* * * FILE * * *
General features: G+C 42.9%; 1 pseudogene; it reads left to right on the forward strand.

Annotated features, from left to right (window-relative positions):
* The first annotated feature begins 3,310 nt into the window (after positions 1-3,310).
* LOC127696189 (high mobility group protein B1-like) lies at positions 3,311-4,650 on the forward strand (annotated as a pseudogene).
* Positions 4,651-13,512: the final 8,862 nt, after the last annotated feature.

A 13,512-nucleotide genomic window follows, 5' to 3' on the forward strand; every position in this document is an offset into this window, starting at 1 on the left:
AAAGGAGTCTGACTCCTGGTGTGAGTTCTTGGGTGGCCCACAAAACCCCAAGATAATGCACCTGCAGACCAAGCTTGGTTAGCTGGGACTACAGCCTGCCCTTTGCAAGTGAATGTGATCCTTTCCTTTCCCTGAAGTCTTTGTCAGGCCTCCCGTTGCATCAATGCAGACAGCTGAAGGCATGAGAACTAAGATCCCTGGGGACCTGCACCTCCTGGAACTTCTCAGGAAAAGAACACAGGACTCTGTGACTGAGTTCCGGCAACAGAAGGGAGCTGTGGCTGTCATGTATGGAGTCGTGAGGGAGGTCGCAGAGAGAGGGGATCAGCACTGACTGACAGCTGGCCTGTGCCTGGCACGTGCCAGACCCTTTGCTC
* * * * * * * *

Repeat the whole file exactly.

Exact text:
General features: G+C 42.9%; 1 pseudogene; it reads left to right on the forward strand.

Annotated features, from left to right (window-relative positions):
* The first annotated feature begins 3,310 nt into the window (after positions 1-3,310).
* LOC127696189 (high mobility group protein B1-like) lies at positions 3,311-4,650 on the forward strand (annotated as a pseudogene).
* Positions 4,651-13,512: the final 8,862 nt, after the last annotated feature.

A 13,512-nucleotide genomic window follows, 5' to 3' on the forward strand; every position in this document is an offset into this window, starting at 1 on the left:
AAAGGAGTCTGACTCCTGGTGTGAGTTCTTGGGTGGCCCACAAAACCCCAAGATAATGCACCTGCAGACCAAGCTTGGTTAGCTGGGACTACAGCCTGCCCTTTGCAAGTGAATGTGATCCTTTCCTTTCCCTGAAGTCTTTGTCAGGCCTCCCGTTGCATCAATGCAGACAGCTGAAGGCATGAGAACTAAGATCCCTGGGGACCTGCACCTCCTGGAACTTCTCAGGAAAAGAACACAGGACTCTGTGACTGAGTTCCGGCAACAGAAGGGAGCTGTGGCTGTCATGTATGGAGTCGTGAGGGAGGTCGCAGAGAGAGGGGATCAGCACTGACTGACAGCTGGCCTGTGCCTGGCACGTGCCAGACCCTTTGCTC